James Damore, a former Google employee and author of a controversial memo questioning whether women were fit to be engineers, is suing the company for discriminating against Caucasians, men, and unpopular political views.
Damore and another ex-Googler, David Gudeman, filed a class action lawsuit against the search giant in Santa Clara Superior Court in Northern California.
“Google employees who expressed views deviating from the majority view at Google on political subjects raised in the workplace and relevant to Google’s employment policies and its business, such as ‘diversity’ hiring policies, ‘bias sensitivity,’ or ‘social justice,’ were/are singled out, mistreated, and systematically punished and terminated from Google, in violation of their legal rights,” their complaint states.
Damore and his fellow plaintiff also went on to claim their former employer “ostracized, belittled and punished” them, and to argue that Google’s diversity hiring policies amounted to a form of “ “invidious discrimination” that worked “to the detriment of Caucasian and male employees.”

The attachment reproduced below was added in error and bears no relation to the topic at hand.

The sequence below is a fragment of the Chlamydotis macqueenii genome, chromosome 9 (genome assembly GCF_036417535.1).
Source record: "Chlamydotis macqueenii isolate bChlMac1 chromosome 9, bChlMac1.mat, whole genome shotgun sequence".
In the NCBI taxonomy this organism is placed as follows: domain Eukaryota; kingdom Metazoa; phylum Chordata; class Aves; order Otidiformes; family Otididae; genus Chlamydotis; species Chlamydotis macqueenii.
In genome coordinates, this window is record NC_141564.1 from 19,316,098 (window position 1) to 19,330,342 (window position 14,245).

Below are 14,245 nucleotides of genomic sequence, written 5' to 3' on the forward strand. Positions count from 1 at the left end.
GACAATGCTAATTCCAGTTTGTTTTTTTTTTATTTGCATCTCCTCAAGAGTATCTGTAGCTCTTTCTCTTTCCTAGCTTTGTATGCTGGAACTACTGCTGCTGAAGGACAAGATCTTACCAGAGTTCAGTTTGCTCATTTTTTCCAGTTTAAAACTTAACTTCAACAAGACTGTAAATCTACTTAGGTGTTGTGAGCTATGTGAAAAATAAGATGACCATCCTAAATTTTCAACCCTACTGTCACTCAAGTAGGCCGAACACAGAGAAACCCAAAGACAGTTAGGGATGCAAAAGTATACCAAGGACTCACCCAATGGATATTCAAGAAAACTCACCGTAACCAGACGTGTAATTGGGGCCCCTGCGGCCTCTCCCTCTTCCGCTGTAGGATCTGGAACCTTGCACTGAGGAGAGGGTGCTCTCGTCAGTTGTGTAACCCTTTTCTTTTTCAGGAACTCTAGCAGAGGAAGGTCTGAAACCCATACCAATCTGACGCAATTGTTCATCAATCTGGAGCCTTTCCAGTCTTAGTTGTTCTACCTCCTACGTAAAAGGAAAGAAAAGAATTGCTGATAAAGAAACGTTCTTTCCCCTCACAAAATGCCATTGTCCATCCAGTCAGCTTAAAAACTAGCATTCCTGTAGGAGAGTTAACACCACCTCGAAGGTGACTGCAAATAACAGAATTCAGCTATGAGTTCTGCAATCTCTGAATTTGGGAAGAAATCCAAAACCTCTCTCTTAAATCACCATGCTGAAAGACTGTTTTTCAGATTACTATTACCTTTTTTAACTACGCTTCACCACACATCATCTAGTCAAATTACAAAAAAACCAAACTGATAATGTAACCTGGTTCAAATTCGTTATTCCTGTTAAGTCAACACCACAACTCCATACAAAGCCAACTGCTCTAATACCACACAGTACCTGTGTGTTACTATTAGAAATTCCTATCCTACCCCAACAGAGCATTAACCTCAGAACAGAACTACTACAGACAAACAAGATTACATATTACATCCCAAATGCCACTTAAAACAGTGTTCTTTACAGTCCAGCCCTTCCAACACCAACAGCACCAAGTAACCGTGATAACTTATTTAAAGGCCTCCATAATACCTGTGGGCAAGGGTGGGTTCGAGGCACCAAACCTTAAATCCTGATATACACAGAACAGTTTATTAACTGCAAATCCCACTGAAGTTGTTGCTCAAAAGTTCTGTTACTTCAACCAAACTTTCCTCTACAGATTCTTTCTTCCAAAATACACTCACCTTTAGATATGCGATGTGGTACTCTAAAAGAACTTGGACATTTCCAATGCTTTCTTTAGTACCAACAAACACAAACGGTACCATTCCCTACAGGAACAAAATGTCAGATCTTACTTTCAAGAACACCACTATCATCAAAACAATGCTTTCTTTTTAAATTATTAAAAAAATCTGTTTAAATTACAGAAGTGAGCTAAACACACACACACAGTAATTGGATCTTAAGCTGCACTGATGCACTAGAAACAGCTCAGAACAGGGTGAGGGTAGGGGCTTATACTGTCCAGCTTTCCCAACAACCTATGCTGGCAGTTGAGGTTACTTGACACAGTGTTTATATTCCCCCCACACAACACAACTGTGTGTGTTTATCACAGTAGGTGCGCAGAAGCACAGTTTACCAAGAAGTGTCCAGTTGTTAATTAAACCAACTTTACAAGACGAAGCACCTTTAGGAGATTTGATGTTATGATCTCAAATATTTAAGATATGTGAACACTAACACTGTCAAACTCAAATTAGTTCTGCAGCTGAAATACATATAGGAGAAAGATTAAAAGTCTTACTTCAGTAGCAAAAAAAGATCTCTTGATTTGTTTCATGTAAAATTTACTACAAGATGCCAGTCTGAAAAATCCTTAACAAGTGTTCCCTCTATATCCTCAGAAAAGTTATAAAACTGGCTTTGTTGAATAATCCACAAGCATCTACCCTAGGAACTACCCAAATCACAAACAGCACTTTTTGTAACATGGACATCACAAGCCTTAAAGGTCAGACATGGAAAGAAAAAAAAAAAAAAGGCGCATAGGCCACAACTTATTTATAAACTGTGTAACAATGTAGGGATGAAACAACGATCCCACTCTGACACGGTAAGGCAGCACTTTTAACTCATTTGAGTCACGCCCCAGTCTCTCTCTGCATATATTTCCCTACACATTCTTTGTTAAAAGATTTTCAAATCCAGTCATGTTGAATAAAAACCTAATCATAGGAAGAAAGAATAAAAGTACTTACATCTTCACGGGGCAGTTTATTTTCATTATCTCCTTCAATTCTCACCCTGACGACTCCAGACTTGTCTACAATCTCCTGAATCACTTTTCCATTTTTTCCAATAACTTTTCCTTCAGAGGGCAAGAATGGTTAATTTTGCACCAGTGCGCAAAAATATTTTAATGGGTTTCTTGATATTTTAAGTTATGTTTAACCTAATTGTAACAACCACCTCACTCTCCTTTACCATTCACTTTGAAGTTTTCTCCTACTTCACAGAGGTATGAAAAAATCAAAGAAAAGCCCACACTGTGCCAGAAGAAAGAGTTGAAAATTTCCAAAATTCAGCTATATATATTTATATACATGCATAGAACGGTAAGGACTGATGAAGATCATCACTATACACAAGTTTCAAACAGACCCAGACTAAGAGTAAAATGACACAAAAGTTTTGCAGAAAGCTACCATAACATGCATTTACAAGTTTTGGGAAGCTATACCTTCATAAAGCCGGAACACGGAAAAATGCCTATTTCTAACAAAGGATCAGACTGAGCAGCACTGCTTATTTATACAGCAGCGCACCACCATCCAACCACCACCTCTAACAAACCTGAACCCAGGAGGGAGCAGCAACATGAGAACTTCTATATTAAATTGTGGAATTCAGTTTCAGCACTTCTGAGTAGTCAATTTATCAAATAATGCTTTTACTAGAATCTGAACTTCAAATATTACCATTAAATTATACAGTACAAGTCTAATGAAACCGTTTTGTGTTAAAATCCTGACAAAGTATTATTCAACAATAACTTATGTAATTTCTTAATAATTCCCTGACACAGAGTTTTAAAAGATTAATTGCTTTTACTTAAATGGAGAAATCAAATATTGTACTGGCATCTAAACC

Techcrunch reports that the plaintiffs are being represented by Dhillon Law Group which seeks to also represent all Google employees that have been discriminated due to their “perceived conservative political views”, “their male gender”, and “due to their Caucasian race by Google.”
Damore sparked national controversy last August when he circulated an internal memo questioning the effects of diversity programs and suggesting that women may be biologically inferior engineers. He was eventually fired for “advancing harmful gender stereotypes” and violating Google’s code of conduct.
“To suggest a group of our colleagues have traits that make them less biologically suited to that work is offensive and not OK,” Google CEO Sundar Pichai said in a staff email after Damore was fired.
“[We] strongly support the right of Googlers to express themselves, and much of what was in that memo is fair to debate”, Pichai wrote while reminding Google employees that they have an obligation under the company’s code of conduct to “to do their utmost to create a workplace culture that is free of harassment, intimidation, bias and unlawful discrimination.”